By Tyne Logan
Large amounts of smoke aerosols from the 2019-2020 Australian wildfires may have contributed to the occurrence of rare triple-bottom La Niña events.
In a study published in Science Advances, the researchers ran climate models with and without wildfire emissions to reveal the role that months of wildfires played.
The idea for this study came from research on emission reductions due to the COVID-19 pandemic.
Lead author John Faslo of the US National Center for Atmospheric Research said the team had a hunch that the wildfires may have had a greater impact on climate than the pandemic’s reduction in emissions.
And they were right.
“In fact, we kind of underestimated the impact of wildfires,” Faslo said.
“But what we found in the first two years was actually quite interesting. We had a La Niña-like response.”
It was the first time wildfires were widespread enough to affect climate models.
The discovery could provide important insight into the link between past large wildfires and climate change, when the necessary satellite data was not available, Faslo said.
The clouds lighten and the surface cools
During what became known as Black Summer, wildfires of unprecedented and uncontrollable magnitude devastated the landscape, blazing with extraordinary intensity and magnitude.
Over the course of months, the event frequently sent huge amounts of smoke aerosols into the atmosphere, comparable to large volcanic eruptions, and was visible from space.
At one point in December, there were more than 100 simultaneous fires in New South Wales alone.
From August 2019 to July 2020, continuous fires caused clouds to become brighter, thicker and longer lasting, resulting in a cooling effect across the southern hemisphere, Faslo said.
“So when you introduce smoke into the system, all of a sudden you have all those little particles for the clouds to condense,” he said.
“And two things happen. One is that the cloud droplets get brighter, but it also means that when they collide with each other, it doesn’t rain as quickly from the atmosphere.
“So cloud droplets stay in the atmosphere, don’t get very big, and don’t rain, so more sunlight is reflected back into space.”
He said the process resembled the effects caused by a large volcanic eruption that was large enough to push ash particles into the stratosphere.
But Faslo said the climate impact of wildfires is primarily due to smoke emissions in the troposphere.
A chain reaction may have caused the La Niña phenomenon
According to Faslo, the effects of wildfire emissions lasted well beyond the relatively short time it takes for particles to pass through the troposphere.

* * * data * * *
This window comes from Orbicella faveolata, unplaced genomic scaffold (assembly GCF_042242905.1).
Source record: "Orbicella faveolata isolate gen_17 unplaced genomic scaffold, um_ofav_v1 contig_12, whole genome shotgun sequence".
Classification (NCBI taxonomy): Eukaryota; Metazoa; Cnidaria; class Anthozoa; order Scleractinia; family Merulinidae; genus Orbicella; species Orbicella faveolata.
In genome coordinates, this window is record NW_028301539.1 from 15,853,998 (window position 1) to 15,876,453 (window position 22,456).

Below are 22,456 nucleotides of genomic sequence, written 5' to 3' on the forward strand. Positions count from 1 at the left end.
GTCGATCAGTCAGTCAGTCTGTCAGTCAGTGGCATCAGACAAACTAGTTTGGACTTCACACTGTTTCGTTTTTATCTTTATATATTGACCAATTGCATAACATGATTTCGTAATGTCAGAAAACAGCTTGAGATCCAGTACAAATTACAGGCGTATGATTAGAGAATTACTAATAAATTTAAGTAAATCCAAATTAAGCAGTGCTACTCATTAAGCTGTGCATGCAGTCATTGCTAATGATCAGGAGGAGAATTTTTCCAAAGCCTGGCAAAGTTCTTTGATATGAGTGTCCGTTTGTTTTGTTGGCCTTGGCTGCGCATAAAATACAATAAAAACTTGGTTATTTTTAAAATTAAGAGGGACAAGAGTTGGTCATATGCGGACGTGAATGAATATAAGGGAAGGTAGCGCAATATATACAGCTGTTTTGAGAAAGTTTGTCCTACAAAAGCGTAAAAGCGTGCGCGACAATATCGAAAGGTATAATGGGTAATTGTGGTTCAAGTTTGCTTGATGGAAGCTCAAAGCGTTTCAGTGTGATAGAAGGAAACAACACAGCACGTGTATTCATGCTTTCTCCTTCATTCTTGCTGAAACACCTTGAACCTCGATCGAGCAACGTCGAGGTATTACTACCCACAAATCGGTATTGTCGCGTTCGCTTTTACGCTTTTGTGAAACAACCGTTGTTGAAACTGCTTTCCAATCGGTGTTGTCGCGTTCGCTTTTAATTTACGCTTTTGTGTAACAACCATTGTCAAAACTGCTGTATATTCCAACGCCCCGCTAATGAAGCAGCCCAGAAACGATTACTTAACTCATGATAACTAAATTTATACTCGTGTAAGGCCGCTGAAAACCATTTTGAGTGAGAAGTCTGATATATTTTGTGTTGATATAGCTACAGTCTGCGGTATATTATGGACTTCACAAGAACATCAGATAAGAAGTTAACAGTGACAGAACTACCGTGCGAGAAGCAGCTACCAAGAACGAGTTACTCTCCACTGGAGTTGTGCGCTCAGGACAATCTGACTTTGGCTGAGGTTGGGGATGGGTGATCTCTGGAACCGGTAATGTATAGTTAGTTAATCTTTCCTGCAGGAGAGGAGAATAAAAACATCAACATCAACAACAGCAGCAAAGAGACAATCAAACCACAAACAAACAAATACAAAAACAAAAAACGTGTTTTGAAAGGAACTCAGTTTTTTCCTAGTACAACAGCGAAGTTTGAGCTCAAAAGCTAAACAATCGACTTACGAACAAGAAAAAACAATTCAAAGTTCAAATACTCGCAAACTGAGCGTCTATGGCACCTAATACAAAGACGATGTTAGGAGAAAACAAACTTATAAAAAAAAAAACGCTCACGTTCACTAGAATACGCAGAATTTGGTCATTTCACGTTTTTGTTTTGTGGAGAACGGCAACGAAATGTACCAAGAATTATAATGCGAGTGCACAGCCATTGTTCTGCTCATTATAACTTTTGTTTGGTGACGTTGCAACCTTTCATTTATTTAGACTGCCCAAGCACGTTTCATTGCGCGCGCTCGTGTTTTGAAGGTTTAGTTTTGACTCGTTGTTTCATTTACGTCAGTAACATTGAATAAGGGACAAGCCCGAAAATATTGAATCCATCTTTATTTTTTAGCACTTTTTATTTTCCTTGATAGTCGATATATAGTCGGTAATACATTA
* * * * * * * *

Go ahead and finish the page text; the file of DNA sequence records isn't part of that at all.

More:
Cooling the Earth’s surface through clouds triggered a chain of events that created “lasting memories” in the ocean and atmosphere, he said.
“This likely created favorable conditions for a La Niña to occur in 2020.”
This is because it affected a large northward tropical cloud band, allowing the trade winds to blow beneath it. He said.
“So this links the chain of fires that led up to the onset of the La Niña event,” Faslo said.
“The transequatorial trade winds cause this sudden upwelling of the ocean, and this is the La Niña phenomenon.
“Forest fires have roughly doubled the likelihood of a prolonged La Niña event.
“They did indeed substantially increase both the probability and severity of La Niñas over at least two years.”
A trio of La Niñas began in 2020 and lasted until 2022, dominating weather patterns across Australia and bringing record flooding to eastern Australia.
Making sense of the ‘strange’ three years of events
Faslo said the study could provide an explanation for some of the “anomalous” features of the multiyear La Niña event.
“There were a lot of very interesting things about this La Niña phenomenon,” he said.
“Long-lasting La Niñas usually follow El Niños. But that was not the case.
“This time, this La Niña phenomenon came out of nowhere.”
When La Niña first hit in 2020, Dr Faslo said it was a highly unpredictable event.
“So, as of June 2020, the main US forecasting agency, the National Oceanic and Atmospheric Administration (NOAA), was predicting no La Niña event under neutral conditions,” he said.
“After all, they were on the eve of this triennial record event that resulted in an unusually strong cooling anomaly in the Pacific.
“So many of the oddities surrounding this event have made us wonder what else was going on.”
Other studies have found that Black Summer wildfires may have damaged the ozone layer, causing deep, long-lasting pits and the highest stratospheric temperatures in 30 years.
https://www.rnz.co.nz/news/world/489721/black-summer-bushfires-may-have-influenced-the-onset-of-rare-triple-dip-la-nina-study-finds Study Finds Black Summer Wildfires May Have Influenced Rare Triple La Niña Outbreaks